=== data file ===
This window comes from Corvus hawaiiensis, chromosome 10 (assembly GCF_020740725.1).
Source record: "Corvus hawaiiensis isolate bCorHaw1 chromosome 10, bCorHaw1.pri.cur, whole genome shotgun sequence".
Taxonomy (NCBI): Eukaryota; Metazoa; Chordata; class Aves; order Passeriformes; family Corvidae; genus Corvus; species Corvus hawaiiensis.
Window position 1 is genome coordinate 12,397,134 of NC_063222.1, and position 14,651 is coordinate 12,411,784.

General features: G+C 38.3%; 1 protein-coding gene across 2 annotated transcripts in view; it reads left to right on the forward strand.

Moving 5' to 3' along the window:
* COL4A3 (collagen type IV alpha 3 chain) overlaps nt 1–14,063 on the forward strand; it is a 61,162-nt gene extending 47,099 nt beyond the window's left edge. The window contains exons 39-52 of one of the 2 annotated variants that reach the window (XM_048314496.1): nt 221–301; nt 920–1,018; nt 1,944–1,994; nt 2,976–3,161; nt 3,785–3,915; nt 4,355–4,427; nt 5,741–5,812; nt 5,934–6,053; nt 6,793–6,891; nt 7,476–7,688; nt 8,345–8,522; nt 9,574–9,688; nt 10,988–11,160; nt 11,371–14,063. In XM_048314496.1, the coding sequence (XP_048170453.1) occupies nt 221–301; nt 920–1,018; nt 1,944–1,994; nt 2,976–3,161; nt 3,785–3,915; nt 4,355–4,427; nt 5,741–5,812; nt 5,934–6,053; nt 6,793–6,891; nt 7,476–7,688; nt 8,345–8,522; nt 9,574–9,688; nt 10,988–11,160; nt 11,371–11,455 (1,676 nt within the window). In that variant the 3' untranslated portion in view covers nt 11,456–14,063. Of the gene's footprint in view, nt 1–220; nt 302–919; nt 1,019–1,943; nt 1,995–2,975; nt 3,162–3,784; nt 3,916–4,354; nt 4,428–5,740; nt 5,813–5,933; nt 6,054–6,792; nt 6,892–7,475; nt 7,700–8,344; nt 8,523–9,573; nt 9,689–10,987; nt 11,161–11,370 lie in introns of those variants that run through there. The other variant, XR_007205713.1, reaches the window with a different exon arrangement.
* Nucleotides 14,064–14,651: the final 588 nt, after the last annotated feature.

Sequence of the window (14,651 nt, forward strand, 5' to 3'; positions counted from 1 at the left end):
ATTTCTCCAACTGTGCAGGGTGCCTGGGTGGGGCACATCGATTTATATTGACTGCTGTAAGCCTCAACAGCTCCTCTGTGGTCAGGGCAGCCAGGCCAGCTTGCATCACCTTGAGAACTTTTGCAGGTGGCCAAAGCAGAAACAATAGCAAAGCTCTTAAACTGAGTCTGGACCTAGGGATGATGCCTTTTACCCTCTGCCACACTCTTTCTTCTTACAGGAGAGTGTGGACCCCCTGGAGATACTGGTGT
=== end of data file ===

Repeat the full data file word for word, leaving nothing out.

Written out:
This window comes from Corvus hawaiiensis, chromosome 10 (assembly GCF_020740725.1).
Source record: "Corvus hawaiiensis isolate bCorHaw1 chromosome 10, bCorHaw1.pri.cur, whole genome shotgun sequence".
Taxonomy (NCBI): Eukaryota; Metazoa; Chordata; class Aves; order Passeriformes; family Corvidae; genus Corvus; species Corvus hawaiiensis.
Window position 1 is genome coordinate 12,397,134 of NC_063222.1, and position 14,651 is coordinate 12,411,784.

General features: G+C 38.3%; 1 protein-coding gene across 2 annotated transcripts in view; it reads left to right on the forward strand.

Moving 5' to 3' along the window:
* COL4A3 (collagen type IV alpha 3 chain) overlaps nt 1–14,063 on the forward strand; it is a 61,162-nt gene extending 47,099 nt beyond the window's left edge. The window contains exons 39-52 of one of the 2 annotated variants that reach the window (XM_048314496.1): nt 221–301; nt 920–1,018; nt 1,944–1,994; nt 2,976–3,161; nt 3,785–3,915; nt 4,355–4,427; nt 5,741–5,812; nt 5,934–6,053; nt 6,793–6,891; nt 7,476–7,688; nt 8,345–8,522; nt 9,574–9,688; nt 10,988–11,160; nt 11,371–14,063. In XM_048314496.1, the coding sequence (XP_048170453.1) occupies nt 221–301; nt 920–1,018; nt 1,944–1,994; nt 2,976–3,161; nt 3,785–3,915; nt 4,355–4,427; nt 5,741–5,812; nt 5,934–6,053; nt 6,793–6,891; nt 7,476–7,688; nt 8,345–8,522; nt 9,574–9,688; nt 10,988–11,160; nt 11,371–11,455 (1,676 nt within the window). In that variant the 3' untranslated portion in view covers nt 11,456–14,063. Of the gene's footprint in view, nt 1–220; nt 302–919; nt 1,019–1,943; nt 1,995–2,975; nt 3,162–3,784; nt 3,916–4,354; nt 4,428–5,740; nt 5,813–5,933; nt 6,054–6,792; nt 6,892–7,475; nt 7,700–8,344; nt 8,523–9,573; nt 9,689–10,987; nt 11,161–11,370 lie in introns of those variants that run through there. The other variant, XR_007205713.1, reaches the window with a different exon arrangement.
* Nucleotides 14,064–14,651: the final 588 nt, after the last annotated feature.

Sequence of the window (14,651 nt, forward strand, 5' to 3'; positions counted from 1 at the left end):
ATTTCTCCAACTGTGCAGGGTGCCTGGGTGGGGCACATCGATTTATATTGACTGCTGTAAGCCTCAACAGCTCCTCTGTGGTCAGGGCAGCCAGGCCAGCTTGCATCACCTTGAGAACTTTTGCAGGTGGCCAAAGCAGAAACAATAGCAAAGCTCTTAAACTGAGTCTGGACCTAGGGATGATGCCTTTTACCCTCTGCCACACTCTTTCTTCTTACAGGAGAGTGTGGACCCCCTGGAGATACTGGTGT